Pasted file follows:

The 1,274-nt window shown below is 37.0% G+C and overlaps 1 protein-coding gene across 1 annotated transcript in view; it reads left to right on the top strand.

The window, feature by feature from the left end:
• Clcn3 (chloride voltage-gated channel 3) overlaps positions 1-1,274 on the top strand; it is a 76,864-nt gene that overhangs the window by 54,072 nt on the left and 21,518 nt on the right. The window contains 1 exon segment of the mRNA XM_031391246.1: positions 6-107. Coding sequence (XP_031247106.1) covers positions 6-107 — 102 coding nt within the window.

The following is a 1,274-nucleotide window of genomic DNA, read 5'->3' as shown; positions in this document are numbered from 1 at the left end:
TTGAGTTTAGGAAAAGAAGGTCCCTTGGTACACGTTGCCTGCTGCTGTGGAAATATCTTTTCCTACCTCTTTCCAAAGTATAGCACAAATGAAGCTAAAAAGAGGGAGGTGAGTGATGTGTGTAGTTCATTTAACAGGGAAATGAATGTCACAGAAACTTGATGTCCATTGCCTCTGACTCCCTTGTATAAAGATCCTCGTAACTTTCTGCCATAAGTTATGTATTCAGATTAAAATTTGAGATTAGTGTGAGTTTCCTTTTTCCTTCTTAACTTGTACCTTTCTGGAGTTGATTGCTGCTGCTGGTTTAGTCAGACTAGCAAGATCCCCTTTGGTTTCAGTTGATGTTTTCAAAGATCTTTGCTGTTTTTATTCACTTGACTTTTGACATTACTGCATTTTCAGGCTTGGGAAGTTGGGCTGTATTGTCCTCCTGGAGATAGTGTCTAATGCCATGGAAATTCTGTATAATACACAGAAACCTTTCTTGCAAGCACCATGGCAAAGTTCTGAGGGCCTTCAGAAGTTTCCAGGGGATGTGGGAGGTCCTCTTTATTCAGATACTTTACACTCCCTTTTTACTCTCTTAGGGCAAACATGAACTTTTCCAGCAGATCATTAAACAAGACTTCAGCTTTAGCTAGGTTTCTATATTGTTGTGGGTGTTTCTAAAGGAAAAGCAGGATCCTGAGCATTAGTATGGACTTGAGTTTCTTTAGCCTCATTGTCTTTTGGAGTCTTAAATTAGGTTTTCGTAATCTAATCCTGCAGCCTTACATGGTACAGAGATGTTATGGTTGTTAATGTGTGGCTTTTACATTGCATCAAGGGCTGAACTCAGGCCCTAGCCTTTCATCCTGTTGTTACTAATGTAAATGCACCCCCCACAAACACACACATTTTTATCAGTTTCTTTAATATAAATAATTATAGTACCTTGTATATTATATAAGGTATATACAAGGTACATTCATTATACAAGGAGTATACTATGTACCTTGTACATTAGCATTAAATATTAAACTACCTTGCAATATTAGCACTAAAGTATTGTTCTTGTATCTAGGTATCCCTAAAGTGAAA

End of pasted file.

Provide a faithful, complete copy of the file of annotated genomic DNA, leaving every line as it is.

The 1,274-nt window shown below is 37.0% G+C and overlaps 1 protein-coding gene across 1 annotated transcript in view; it reads left to right on the top strand.

The window, feature by feature from the left end:
• Clcn3 (chloride voltage-gated channel 3) overlaps positions 1-1,274 on the top strand; it is a 76,864-nt gene that overhangs the window by 54,072 nt on the left and 21,518 nt on the right. The window contains 1 exon segment of the mRNA XM_031391246.1: positions 6-107. Coding sequence (XP_031247106.1) covers positions 6-107 — 102 coding nt within the window.

The following is a 1,274-nucleotide window of genomic DNA, read 5'->3' as shown; positions in this document are numbered from 1 at the left end:
TTGAGTTTAGGAAAAGAAGGTCCCTTGGTACACGTTGCCTGCTGCTGTGGAAATATCTTTTCCTACCTCTTTCCAAAGTATAGCACAAATGAAGCTAAAAAGAGGGAGGTGAGTGATGTGTGTAGTTCATTTAACAGGGAAATGAATGTCACAGAAACTTGATGTCCATTGCCTCTGACTCCCTTGTATAAAGATCCTCGTAACTTTCTGCCATAAGTTATGTATTCAGATTAAAATTTGAGATTAGTGTGAGTTTCCTTTTTCCTTCTTAACTTGTACCTTTCTGGAGTTGATTGCTGCTGCTGGTTTAGTCAGACTAGCAAGATCCCCTTTGGTTTCAGTTGATGTTTTCAAAGATCTTTGCTGTTTTTATTCACTTGACTTTTGACATTACTGCATTTTCAGGCTTGGGAAGTTGGGCTGTATTGTCCTCCTGGAGATAGTGTCTAATGCCATGGAAATTCTGTATAATACACAGAAACCTTTCTTGCAAGCACCATGGCAAAGTTCTGAGGGCCTTCAGAAGTTTCCAGGGGATGTGGGAGGTCCTCTTTATTCAGATACTTTACACTCCCTTTTTACTCTCTTAGGGCAAACATGAACTTTTCCAGCAGATCATTAAACAAGACTTCAGCTTTAGCTAGGTTTCTATATTGTTGTGGGTGTTTCTAAAGGAAAAGCAGGATCCTGAGCATTAGTATGGACTTGAGTTTCTTTAGCCTCATTGTCTTTTGGAGTCTTAAATTAGGTTTTCGTAATCTAATCCTGCAGCCTTACATGGTACAGAGATGTTATGGTTGTTAATGTGTGGCTTTTACATTGCATCAAGGGCTGAACTCAGGCCCTAGCCTTTCATCCTGTTGTTACTAATGTAAATGCACCCCCCACAAACACACACATTTTTATCAGTTTCTTTAATATAAATAATTATAGTACCTTGTATATTATATAAGGTATATACAAGGTACATTCATTATACAAGGAGTATACTATGTACCTTGTACATTAGCATTAAATATTAAACTACCTTGCAATATTAGCACTAAAGTATTGTTCTTGTATCTAGGTATCCCTAAAGTGAAA